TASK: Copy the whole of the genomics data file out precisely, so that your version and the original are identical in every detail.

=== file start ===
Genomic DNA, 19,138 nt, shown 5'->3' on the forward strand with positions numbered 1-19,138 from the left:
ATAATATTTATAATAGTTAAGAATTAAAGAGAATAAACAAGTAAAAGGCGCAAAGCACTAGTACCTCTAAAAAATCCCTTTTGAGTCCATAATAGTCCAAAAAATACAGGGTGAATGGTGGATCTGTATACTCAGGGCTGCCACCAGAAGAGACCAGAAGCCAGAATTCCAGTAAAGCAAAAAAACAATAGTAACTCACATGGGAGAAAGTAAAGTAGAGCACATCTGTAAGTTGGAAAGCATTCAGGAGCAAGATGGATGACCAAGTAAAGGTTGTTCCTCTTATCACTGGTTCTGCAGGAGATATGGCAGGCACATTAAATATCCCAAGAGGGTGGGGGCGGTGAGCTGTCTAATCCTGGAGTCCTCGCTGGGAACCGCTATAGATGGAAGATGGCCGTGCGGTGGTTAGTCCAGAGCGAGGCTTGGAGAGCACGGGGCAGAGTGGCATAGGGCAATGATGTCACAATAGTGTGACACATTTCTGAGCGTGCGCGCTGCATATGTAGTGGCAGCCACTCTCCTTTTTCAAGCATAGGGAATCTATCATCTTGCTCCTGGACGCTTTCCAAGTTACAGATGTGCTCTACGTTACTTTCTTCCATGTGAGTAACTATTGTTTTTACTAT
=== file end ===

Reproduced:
Genomic DNA, 19,138 nt, shown 5'->3' on the forward strand with positions numbered 1-19,138 from the left:
ATAATATTTATAATAGTTAAGAATTAAAGAGAATAAACAAGTAAAAGGCGCAAAGCACTAGTACCTCTAAAAAATCCCTTTTGAGTCCATAATAGTCCAAAAAATACAGGGTGAATGGTGGATCTGTATACTCAGGGCTGCCACCAGAAGAGACCAGAAGCCAGAATTCCAGTAAAGCAAAAAAACAATAGTAACTCACATGGGAGAAAGTAAAGTAGAGCACATCTGTAAGTTGGAAAGCATTCAGGAGCAAGATGGATGACCAAGTAAAGGTTGTTCCTCTTATCACTGGTTCTGCAGGAGATATGGCAGGCACATTAAATATCCCAAGAGGGTGGGGGCGGTGAGCTGTCTAATCCTGGAGTCCTCGCTGGGAACCGCTATAGATGGAAGATGGCCGTGCGGTGGTTAGTCCAGAGCGAGGCTTGGAGAGCACGGGGCAGAGTGGCATAGGGCAATGATGTCACAATAGTGTGACACATTTCTGAGCGTGCGCGCTGCATATGTAGTGGCAGCCACTCTCCTTTTTCAAGCATAGGGAATCTATCATCTTGCTCCTGGACGCTTTCCAAGTTACAGATGTGCTCTACGTTACTTTCTTCCATGTGAGTAACTATTGTTTTTACTAT